Every day, federal, state, local and tribal law enforcement officers in New Mexico pin on their badges, strap on their duty weapons and head out to protect their fellow citizens.
Many kiss a spouse, children or loved ones farewell, hoping to meet again soon. For some, that reunion never happens.
According to The Officer Down Memorial Page Inc., three New Mexico officers last year died in the line of duty: State Police Officer Darian Jarrott, Artesia Police Cpl. Thomas Wade Frazier and Colfax County Undersheriff Jeffrey M. Montoya.
Numerous others were injured on the job.
The fact 73 officers nationwide were feloniously killed in the line of duty in 2021, the highest annual number since the 9/11 attacks, is a wake-up call for America. That averages one officer murdered every five days.
Since its creation more than a century ago, the FBI has taken pride in establishing close partnerships with our fellow law enforcement agencies. So, when our colleagues in blue grieve, we also hurt.
We suffered our own tragedies in 2021.
Special Agents Laura Schwartzenberger, whose first field office was Albuquerque, and Daniel Alfin were shot and killed while serving a federal search warrant in a crimes against children investigation in Florida.
In Indiana, an FBI Task Force officer from the Terre Haute Police Department was ambushed and killed.
Closer to home, an Albuquerque FBI Division agent was shot and wounded while executing a federal search warrant and making an arrest.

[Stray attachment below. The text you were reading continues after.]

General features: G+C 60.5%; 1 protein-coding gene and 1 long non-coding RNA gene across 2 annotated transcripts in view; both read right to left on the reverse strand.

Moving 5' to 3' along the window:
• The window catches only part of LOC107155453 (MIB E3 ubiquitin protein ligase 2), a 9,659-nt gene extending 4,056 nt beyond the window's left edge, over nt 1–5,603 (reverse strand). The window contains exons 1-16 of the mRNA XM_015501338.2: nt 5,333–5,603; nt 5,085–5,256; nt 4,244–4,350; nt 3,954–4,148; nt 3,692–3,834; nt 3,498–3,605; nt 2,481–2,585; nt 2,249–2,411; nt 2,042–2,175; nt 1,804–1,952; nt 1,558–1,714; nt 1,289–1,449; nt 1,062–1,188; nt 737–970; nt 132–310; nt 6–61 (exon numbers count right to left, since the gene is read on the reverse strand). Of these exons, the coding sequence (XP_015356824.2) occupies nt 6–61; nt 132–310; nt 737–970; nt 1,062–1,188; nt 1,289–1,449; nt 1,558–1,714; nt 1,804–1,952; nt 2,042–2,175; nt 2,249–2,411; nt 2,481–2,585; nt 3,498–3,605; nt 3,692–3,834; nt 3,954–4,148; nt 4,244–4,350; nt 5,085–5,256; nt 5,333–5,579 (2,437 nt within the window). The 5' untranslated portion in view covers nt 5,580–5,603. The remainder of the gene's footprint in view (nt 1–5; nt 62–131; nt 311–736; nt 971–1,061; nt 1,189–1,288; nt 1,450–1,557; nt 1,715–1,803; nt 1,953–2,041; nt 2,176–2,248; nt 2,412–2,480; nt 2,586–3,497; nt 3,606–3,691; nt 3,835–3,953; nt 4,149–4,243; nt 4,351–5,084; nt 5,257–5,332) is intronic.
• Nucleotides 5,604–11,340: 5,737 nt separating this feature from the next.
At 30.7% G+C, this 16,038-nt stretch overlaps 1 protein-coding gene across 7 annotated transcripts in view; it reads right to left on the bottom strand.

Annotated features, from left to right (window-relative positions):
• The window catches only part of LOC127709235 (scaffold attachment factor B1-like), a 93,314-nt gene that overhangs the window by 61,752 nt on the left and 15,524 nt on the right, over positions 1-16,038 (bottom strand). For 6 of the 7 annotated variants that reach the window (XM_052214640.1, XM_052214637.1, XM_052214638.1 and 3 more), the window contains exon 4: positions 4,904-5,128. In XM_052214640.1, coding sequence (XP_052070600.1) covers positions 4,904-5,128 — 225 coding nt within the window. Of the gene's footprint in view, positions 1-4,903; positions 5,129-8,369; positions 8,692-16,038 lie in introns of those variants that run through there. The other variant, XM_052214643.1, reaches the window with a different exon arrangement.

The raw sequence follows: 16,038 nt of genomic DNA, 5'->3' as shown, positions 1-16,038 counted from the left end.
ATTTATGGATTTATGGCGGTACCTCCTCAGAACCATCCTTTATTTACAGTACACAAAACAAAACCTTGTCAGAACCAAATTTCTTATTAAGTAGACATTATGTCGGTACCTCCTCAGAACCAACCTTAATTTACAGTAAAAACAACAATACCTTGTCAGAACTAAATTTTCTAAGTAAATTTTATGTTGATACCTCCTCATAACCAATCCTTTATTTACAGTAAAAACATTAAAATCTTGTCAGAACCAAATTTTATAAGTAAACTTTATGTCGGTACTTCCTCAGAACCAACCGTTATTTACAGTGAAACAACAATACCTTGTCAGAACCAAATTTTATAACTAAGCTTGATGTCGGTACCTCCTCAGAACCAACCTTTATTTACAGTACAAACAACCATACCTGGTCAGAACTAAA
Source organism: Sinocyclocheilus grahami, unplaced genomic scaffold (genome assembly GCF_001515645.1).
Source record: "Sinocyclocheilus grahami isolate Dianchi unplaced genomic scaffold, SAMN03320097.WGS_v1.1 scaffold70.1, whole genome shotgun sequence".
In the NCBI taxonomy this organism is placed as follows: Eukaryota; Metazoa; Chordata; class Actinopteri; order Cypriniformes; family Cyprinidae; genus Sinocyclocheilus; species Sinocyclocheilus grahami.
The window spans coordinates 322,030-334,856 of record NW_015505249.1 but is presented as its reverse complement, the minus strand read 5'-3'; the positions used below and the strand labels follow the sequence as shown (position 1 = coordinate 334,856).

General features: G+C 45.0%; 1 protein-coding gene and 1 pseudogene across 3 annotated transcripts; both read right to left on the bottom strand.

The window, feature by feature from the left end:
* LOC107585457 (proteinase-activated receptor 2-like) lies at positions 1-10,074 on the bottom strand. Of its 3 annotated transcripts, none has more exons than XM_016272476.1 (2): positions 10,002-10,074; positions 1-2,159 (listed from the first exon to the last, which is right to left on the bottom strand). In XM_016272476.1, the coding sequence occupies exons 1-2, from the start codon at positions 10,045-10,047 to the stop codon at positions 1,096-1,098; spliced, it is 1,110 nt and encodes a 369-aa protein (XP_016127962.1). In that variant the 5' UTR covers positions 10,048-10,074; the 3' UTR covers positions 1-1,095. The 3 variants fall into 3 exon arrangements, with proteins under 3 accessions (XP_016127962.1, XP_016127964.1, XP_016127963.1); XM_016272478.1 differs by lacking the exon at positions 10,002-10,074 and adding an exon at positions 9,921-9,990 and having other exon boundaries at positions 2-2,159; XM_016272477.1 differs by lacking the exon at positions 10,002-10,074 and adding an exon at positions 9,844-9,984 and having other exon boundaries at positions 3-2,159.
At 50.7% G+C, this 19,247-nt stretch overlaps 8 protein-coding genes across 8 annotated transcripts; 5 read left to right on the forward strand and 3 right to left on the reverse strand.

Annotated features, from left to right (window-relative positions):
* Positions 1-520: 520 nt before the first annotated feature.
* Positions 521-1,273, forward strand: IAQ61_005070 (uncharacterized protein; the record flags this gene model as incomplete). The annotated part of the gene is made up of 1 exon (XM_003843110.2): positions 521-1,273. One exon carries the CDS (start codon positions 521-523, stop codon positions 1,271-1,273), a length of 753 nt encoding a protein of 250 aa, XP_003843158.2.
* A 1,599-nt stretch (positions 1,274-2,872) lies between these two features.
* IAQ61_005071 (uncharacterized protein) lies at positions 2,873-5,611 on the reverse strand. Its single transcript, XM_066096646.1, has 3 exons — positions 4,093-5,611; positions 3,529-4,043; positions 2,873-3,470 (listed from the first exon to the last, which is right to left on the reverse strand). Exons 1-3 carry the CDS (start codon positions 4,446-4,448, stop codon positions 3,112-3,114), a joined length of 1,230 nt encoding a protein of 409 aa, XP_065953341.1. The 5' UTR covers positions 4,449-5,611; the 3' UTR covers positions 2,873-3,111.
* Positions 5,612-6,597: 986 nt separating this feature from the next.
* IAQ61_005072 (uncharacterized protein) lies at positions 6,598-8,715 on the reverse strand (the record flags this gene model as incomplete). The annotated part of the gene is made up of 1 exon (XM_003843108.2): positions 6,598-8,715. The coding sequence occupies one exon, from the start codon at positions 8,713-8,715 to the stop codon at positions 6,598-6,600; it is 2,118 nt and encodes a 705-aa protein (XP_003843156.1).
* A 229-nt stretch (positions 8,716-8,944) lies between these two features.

These attacks have renewed our resolve to take violent criminals off our streets. We hope you, the residents of New Mexico, feel the same way.
If you are as outraged as we are by the violence plaguing our society and have information about a crime, contact us at 1-800-CALL-FBI.
And take a moment to appreciate the person who responds to that call, because he or she may have to put themselves in danger to protect you. To our brothers and sisters in law enforcement, you who put your lives on the line and try to do the right thing, the FBI and our partners at the U.S. Attorney’s Office have your back.
As our society strives to improve interactions between law enforcement and those they serve, we must ensure those whose job is to protect us are able to return home safely themselves.
Raul Bujanda is the Albuquerque FBI special agent in charge. This column was previously published in the Albuquerque Journal.